It seems that everyone agrees that the total cost of a college education is too high, but that completing a college degree is the best chance to secure employment. President Obama, while “slow-jamming” the news on Late Night with Jimmy Fallon, “Now is not the time to make school more expensive for our young people.” He also recently told reporters,
“I’ve always believed that we should be doing everything we can to help put higher education within reach for every single American student — because the unemployment rate for Americans with at least a college degree is about half the national average. And it’s never been more important. Unfortunately, it’s also never been more expensive. And most of you guys I’m sure have reported about this and know this — students who take out loans to pay for college graduate owing an average of $25,000 a year. And I know what this is like, because when Michelle and I graduated from college and law school we had enormous debts, and it took us a lot of years to pay off. So that’s probably why I feel this thing so personally.”
Why, then, do the new student loan regulations, which will take effect on July 1, further narrow eligibility for millions of students, slamming the door shut on students who come from low-income families? Though the new student loan regulations, many of which are a product of vicious political infighting on Capitol Hill, have been heralded as a way to expand access, some aspects of the new regulations seem designed to turn higher education into yet another arena in which only a few Americans can benefit. The remaining 99%, it seems, will sink further into poverty, with little chance of improving their futures unless they increase their student loan debt.
Here are four examples of the ways that some of the new changes will actually hurt students:
- Congress eliminated the 6-month grace period during which it used to pay student loan interest following a student’s graduation or after a student stops attending college. This means that starting July 1, 2012, students will now start accumulating interest the second they get their degrees in hand. This change takes effect at a time when, according to The Huffington Post, 50% of recent college graduates are unemployed. It also means that student loan debt will continue to accrue in large amounts during the crucial period when students are searching for employment and struggling to establish themselves as financially independent.
- Congress doubled student loan interest rates to 6.8% when it failed to extend the current 3.4% rate that was put into effect at the height of the economic crisis a few years ago. Some argue that this actually translates to a very small annual increase per student, about $9 a month, but the monthly increase needs to be considered over the life of the loan repayment period to really illustrate the new financial burden this imposes on recent college graduates.
- Pell Grant eligibility has been lowered for students who must attend college over a long period of time. After six years or 12 semesters, students will no longer be eligible for Pell Grants, a change from the previous eligibility that allowed students to work through their degrees up to 18 semesters, or 9 years. This may penalize students who, for various reasons, are not able to take the traditional path through college. For example, they may have had difficulty completing their degrees, either because they struggle with learning difficulties or work full-time to support a family while attending college.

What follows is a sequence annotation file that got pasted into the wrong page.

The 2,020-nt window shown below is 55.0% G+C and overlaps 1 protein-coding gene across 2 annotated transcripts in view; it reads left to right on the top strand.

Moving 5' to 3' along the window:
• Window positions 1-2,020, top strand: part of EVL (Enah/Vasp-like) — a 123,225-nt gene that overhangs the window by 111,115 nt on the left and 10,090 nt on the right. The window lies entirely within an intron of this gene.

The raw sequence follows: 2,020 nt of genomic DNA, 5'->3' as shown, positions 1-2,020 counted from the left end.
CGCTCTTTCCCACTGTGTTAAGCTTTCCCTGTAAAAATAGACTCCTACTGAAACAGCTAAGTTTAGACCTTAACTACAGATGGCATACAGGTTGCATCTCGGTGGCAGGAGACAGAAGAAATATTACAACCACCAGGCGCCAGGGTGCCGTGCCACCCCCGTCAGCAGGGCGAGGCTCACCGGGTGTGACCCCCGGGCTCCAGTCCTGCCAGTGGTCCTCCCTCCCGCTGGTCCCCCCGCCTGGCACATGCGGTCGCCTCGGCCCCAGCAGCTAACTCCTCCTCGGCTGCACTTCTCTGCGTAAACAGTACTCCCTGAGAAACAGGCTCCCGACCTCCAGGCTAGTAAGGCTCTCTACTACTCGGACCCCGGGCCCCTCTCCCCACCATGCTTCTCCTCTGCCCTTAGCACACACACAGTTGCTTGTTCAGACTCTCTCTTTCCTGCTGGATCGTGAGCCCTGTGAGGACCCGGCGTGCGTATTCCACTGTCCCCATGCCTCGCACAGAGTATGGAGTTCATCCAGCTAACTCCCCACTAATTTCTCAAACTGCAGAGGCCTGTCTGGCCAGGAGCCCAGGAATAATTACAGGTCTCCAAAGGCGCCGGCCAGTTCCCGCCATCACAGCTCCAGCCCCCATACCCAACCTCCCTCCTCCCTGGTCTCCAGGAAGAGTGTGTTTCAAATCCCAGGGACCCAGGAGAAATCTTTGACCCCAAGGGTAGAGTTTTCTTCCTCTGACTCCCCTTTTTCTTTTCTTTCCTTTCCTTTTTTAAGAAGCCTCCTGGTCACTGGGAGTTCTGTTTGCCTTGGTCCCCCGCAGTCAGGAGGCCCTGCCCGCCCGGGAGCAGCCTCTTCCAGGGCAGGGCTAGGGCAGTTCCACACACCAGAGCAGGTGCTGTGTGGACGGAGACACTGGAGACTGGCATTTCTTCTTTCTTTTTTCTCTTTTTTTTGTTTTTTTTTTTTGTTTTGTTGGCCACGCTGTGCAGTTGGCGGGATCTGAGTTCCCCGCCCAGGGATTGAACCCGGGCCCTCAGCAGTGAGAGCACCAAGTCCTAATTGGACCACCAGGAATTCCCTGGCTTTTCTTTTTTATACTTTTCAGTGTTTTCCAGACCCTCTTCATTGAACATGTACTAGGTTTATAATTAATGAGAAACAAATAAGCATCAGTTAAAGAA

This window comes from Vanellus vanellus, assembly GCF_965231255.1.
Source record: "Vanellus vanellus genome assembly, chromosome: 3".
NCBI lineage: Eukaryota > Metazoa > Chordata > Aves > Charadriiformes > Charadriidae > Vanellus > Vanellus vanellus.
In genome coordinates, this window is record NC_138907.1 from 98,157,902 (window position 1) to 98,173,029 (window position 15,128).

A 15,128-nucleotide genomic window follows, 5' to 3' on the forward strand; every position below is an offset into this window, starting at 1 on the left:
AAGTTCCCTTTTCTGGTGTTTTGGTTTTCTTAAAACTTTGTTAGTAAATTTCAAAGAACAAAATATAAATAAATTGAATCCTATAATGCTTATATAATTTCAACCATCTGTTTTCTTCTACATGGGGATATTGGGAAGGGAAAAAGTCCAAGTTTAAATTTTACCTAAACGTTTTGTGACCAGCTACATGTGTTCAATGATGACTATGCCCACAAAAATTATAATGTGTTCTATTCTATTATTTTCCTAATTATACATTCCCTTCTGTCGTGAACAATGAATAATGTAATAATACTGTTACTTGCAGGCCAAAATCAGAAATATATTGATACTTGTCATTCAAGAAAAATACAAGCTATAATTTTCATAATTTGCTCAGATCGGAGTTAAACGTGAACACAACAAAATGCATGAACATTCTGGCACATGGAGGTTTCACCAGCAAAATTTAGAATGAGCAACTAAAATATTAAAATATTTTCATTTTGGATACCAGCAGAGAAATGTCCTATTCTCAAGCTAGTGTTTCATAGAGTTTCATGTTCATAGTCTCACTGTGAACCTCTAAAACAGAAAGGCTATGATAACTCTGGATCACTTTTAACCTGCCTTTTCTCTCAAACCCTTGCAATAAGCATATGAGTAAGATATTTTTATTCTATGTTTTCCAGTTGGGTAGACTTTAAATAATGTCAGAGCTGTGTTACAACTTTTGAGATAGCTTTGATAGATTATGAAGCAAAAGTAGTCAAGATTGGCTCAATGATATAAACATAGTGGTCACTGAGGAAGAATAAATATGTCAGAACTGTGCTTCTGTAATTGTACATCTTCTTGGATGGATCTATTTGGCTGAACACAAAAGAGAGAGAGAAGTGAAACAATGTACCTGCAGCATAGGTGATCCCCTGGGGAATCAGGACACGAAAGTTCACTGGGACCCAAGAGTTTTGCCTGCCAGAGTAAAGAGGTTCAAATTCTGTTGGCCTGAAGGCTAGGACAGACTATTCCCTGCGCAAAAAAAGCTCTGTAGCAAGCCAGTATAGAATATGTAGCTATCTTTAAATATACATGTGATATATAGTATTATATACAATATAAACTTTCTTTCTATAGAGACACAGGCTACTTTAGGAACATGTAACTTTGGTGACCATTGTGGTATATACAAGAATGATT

- Graduate and professional students no longer qualify for subsidized loans. Subsidized loans are loans in which the federal government pays the interest rates while a student is enrolled in school. Now, all loans for graduate or professional programs will be unsubsidized, and students will accrue interest every single day that they are in school. This will have the effect of forcing many students to surrender their dreams of attaining a solid professional education that will enable them to earn more over their lifetimes. This cut was a compromise to cover the cost of expanding Pell Grant funding for undergraduates, but as some have pointed out, many careers that are important to society require graduate degrees, such as those in education, medicine, public health, etc.
The goal of many of these regulations is to enact caps on the total amount of student loan debt an individual can accrue. This is a response to the dramatic rise in student loan debt, which now surpasses $1 trillion dollars-more than American credit card debt.
While that’s an admirable goal, should it be achieved by circumscribing the educational choices of those most in need of quality higher education? As Camille Rivera explained in The Huffington Post on June 19, the doubling of the loan interest rate alone will cripple millions of students across the country. She writes, “This would affect 400,000 students in New York alone. Doubling loan rates would cost New York’s students and their families $419.7 million.”
Contrary to apologists for the new rates, this is not a minor increase. It is an expansion of an already substantial financial burden that does not help lower-income students take advantage of higher education’s potential to increase the quality of their lives. These changes, though providing some benefits, in fact contradict everything that everyone argues right now about how important a college degree is and how necessary it is to expand access to low-income students.
The saddest reality of these new regulations is that they will hurt society in general, because we will not only be creating a larger gap between rich and poor, we will be eliminating the opportunities for many students to enter into important public service positions.